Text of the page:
Monday, June 04, 2007

Adoption concerns-Ethiopia examines its adoption policies and procedures

This article, from the New York Times, demonstrates Ethiopia's current struggle to help its orphan children while maintaining the high standards of adoption for which the country has been known.

The article seems fair and unbiased (with the exception of not mentioning our most excellent agency, Adoption Advocates International). The following is a quote, however, that (I think)reflects a common concern that many adoptive parents face:

“It’s hard to know what the right thing is to do,” Ms. Suomala said. “Should we just give all the money we’re spending on this to the children’s mother?” Ms. Suomala and her husband, David Vasquez, had already spent time with her.
“It was obvious the birth mother loved her children,” Mr. Vasquez said. “She said to us, ‘Thank you for sharing my burden.’ ”
As a parent, is it possible to bring a child home to America guilt-free, knowing that doing so, in the case of those not *officially* orphaned, leaves a mother's arms empty half way across the world? Our children's birth mother is dead, surviving only a short while after the birth of Baby T, and still, our children's loss of their first mom and first family (who cared for them briefly as best as their resources allowed) is painful to think about.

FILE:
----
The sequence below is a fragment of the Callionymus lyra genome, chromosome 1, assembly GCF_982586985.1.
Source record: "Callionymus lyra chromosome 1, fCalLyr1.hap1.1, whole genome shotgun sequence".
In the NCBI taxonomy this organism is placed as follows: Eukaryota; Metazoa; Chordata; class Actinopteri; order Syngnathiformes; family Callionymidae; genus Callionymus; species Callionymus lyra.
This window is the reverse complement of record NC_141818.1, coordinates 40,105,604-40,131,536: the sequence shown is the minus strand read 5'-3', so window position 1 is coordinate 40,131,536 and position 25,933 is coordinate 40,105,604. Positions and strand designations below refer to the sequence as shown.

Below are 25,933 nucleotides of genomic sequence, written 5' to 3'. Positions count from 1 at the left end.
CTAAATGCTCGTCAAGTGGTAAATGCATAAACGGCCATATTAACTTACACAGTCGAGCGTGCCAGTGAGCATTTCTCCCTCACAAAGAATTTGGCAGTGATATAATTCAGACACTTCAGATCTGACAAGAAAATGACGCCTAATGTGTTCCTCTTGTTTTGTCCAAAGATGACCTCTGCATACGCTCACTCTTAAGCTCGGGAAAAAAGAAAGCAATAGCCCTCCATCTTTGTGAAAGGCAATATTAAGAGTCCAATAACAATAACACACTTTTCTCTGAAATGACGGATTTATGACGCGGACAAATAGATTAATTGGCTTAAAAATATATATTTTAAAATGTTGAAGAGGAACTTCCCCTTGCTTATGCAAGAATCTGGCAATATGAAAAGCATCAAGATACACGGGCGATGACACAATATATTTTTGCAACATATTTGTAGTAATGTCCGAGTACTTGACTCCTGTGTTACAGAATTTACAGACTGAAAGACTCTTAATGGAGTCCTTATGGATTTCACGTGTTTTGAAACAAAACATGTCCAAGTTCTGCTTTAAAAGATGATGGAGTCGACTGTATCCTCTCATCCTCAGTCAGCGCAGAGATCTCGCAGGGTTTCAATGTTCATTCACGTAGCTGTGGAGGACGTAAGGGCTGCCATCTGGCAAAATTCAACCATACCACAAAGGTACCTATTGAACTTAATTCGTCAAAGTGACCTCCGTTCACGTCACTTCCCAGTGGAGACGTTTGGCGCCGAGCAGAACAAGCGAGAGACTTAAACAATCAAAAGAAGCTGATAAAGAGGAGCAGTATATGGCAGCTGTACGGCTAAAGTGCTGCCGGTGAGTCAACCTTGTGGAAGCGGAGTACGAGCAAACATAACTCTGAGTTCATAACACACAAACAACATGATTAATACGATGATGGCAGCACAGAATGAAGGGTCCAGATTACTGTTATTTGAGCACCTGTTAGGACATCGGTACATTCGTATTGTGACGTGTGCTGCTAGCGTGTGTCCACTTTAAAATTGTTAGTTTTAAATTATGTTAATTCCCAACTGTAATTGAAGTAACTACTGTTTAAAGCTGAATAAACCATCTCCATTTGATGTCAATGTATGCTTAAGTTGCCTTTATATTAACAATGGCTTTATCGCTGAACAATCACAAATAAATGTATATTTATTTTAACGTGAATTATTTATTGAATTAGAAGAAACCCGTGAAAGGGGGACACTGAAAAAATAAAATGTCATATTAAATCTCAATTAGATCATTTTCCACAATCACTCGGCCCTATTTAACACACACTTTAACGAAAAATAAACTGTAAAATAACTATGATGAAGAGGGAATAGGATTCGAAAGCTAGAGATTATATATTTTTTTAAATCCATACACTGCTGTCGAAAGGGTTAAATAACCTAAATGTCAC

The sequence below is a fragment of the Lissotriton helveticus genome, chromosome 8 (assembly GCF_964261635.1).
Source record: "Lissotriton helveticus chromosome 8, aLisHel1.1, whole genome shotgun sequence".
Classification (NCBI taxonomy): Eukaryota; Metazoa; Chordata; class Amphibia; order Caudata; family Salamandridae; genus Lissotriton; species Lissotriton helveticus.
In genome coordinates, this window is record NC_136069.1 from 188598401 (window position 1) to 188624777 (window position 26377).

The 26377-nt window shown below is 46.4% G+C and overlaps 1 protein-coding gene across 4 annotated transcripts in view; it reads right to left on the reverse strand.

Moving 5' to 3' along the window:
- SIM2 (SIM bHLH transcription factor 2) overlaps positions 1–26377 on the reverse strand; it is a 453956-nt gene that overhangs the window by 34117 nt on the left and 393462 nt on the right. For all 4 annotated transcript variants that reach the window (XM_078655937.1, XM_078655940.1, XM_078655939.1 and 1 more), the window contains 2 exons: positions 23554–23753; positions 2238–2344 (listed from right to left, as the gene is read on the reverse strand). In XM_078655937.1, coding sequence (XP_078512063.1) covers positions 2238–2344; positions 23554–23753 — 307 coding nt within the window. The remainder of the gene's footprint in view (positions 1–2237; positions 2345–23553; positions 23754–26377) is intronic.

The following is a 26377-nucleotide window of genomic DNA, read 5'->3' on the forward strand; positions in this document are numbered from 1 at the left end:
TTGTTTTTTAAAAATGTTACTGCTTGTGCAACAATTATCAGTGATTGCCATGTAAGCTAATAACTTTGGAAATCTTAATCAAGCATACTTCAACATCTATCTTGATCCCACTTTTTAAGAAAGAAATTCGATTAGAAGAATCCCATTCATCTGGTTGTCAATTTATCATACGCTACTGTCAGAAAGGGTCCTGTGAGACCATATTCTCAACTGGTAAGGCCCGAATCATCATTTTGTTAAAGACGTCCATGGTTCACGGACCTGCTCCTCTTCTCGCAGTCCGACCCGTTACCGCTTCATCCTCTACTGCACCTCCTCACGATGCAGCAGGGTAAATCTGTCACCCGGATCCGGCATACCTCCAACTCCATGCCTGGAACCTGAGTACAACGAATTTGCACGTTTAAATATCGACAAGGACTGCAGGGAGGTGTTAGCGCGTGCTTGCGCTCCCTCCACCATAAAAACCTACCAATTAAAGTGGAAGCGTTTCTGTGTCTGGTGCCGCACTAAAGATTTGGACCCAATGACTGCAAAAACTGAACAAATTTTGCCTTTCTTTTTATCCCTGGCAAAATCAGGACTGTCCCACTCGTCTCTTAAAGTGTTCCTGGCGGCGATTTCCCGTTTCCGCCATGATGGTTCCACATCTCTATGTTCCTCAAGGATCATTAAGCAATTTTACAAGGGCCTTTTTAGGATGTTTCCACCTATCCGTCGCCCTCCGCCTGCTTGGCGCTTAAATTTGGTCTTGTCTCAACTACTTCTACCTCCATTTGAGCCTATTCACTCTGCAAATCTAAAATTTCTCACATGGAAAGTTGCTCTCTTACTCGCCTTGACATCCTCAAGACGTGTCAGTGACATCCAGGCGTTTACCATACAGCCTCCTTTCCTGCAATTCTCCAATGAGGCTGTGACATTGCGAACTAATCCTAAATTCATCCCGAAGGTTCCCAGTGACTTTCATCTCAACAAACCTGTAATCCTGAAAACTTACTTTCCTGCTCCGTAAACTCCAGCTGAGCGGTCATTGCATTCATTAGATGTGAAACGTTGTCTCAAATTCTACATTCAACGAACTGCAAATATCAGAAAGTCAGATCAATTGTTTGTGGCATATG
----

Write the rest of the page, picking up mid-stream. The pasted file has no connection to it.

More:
Many have said that adoption is not the ideal; but at present, only the best option to ensure health and well-being for a growing number of children in need of parental love and support. I would tend to agree with that. I would also agree with another adoptive mom who said (and I am wildly paraphrasing here) that if her adoptive children grew up happy, healthy and well-adjusted; viewing her and her husband as the "really nice American people who raised her" then that was okay with her, too.
As for the choice whether to *give* money to the birth family (if, in that case, that was all it took) to "keep" their children or to spend tens of thousands of dollars on the adoption process, I can see where that argument is headed, but I'm not sure it's the ideal answer either. We've debated this issue in our agency's forum. Many families have some ties to some or all of their adopted children's first family and are aware of their great needs, but to *give* money, in any amount, to those families might imply that their children's lives were being bought and sold to wealthy, American couples; certainly not the impression any reputable agency would want to present. Delivering the money to the governments in some of these countries? I'm not sure anyone would want to open that can of worms either. Considering some of the corruption that already exsists in some places, the potential for stoking that fire with cash is just plain scary.
So, in the meanwhile, countries and waiting families walk a tightrope towards one another, stopping now and again, to check their balance in the hopes that no one falls.

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